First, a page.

In a 3-month period, about 25 % adults experience at least 1 day of back pain. It is one of our society’s most common medical problems. It is the problem which causes maximum loss of work days.
Although anyone can have back pain, a number of factors increase your risk. They include:
Age: The first attack of low back pain typically occurs between the ages of 30 and 40. Back pain becomes more common with age.
Fitness level: Back pain is more common among people who are not physically fit. Weak back and abdominal muscles may not properly support the spine.
Diet: A diet high in calories and fat, combined with an inactive lifestyle, can lead to obesity, which can put stress on the back.
Heredity: Some causes of back pain, such as Ankylosing spondylitis, a form of arthritis that affects the spine, have a genetic component.
Presence of other diseases: Many diseases can cause or contribute to back pain. These include various forms of arthritis, such as osteoarthritis and Ankylosing spondylitis, and cancers elsewhere in the body that may spread to the spine.
Occupational risk factors: Having a job that requires heavy lifting, pushing, or pulling, particularly when this involves twisting or vibrating the spine, can lead to injury and back pain. More commonly during this era of computerisation, long hours of working on computers in poor posture can lead on to low backache.
Like any other pain back pain tells you that something is wrong somewhere and is not a diagnosis by itself. It is on the physician to find out what is the exact problem causing back pain. Medical problems that can cause back pain include the following:
Mechanical problems: A mechanical problem is a problem with the way your spine moves. Perhaps the most common mechanical cause of back pain is a condition called intervertebral disc degeneration, which simply means that the discs located between the vertebrae of the spine are breaking down with age. As they deteriorate, they lose their cushioning ability. This problem can lead to pain if the back is stressed. Other mechanical causes of back pain include spasms, muscle tension etc.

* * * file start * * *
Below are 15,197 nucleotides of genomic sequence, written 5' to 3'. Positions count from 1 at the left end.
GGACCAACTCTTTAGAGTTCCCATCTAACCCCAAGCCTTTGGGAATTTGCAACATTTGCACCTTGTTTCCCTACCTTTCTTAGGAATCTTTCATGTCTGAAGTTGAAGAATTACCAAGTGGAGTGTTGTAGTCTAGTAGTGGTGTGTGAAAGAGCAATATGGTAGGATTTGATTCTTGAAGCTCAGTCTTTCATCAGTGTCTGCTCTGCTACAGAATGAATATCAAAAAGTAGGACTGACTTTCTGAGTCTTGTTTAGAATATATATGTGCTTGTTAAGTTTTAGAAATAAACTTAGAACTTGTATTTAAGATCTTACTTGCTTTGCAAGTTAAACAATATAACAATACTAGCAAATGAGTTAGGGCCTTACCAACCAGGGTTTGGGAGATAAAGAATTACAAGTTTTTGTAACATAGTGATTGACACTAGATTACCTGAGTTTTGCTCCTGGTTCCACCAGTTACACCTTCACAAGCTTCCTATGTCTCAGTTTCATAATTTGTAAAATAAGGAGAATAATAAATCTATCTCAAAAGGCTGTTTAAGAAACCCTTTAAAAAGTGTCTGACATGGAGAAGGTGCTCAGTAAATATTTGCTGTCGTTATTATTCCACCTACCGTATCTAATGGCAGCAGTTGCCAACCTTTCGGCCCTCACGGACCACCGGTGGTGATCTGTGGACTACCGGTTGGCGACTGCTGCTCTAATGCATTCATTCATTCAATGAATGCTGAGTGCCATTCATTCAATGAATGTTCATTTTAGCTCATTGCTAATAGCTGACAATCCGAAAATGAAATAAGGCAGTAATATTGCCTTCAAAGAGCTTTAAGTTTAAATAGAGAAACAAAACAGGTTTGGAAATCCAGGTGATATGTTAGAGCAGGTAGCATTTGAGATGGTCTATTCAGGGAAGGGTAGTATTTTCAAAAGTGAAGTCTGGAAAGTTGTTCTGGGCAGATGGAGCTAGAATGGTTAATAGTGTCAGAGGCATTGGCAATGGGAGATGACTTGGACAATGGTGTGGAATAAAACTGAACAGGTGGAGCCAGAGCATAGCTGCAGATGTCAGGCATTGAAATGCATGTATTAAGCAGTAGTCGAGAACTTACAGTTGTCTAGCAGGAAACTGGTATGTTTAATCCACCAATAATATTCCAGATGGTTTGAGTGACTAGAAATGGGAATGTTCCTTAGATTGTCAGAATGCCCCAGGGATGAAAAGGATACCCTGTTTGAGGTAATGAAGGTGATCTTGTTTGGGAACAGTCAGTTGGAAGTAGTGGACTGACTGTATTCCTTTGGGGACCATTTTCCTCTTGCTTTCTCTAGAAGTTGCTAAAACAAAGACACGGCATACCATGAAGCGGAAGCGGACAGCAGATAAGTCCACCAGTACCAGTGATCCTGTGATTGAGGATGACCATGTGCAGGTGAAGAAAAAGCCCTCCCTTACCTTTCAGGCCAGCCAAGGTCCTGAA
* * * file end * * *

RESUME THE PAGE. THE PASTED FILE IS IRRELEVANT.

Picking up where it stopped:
Injuries: Spine injuries such as sprains and fractures can cause either short-lived or chronic pain. Sprains are tears in the ligaments that support the spine, and they can occur from twisting or lifting improperly. Fractured vertebrae are often the result of osteoporosis.
Acquired conditions and diseases: Many medical problems can cause or contribute to back pain. They include scoliosis, a curvature of the spine that does not usually cause pain until middle age; various forms of arthritis, including osteoarthritis, and ankylosing spondylitis. Although osteoporosis itself is not painful, it can lead to painful fractures of the vertebrae.
Infections and tumours: Although they are not common causes of back pain, infections like cause destruction of vertebrae and cause back pain. Tumours also are relatively rare causes of back pain. Occasionally, tumours begin in the back, but more often they appear in the back as a result of cancer that has spread from elsewhere in the body.
One of the best things you can do to prevent back pain is to exercise regularly and keep your back muscles strong.
Diet: Eating a healthy diet also is important. For one thing, eating to maintain a healthy weight—or to lose weight, if you are overweight—helps you avoid putting unnecessary stress and strain on your back. To keep your spine strong, as with all bones, you need to get enough calcium and vitamin D every day.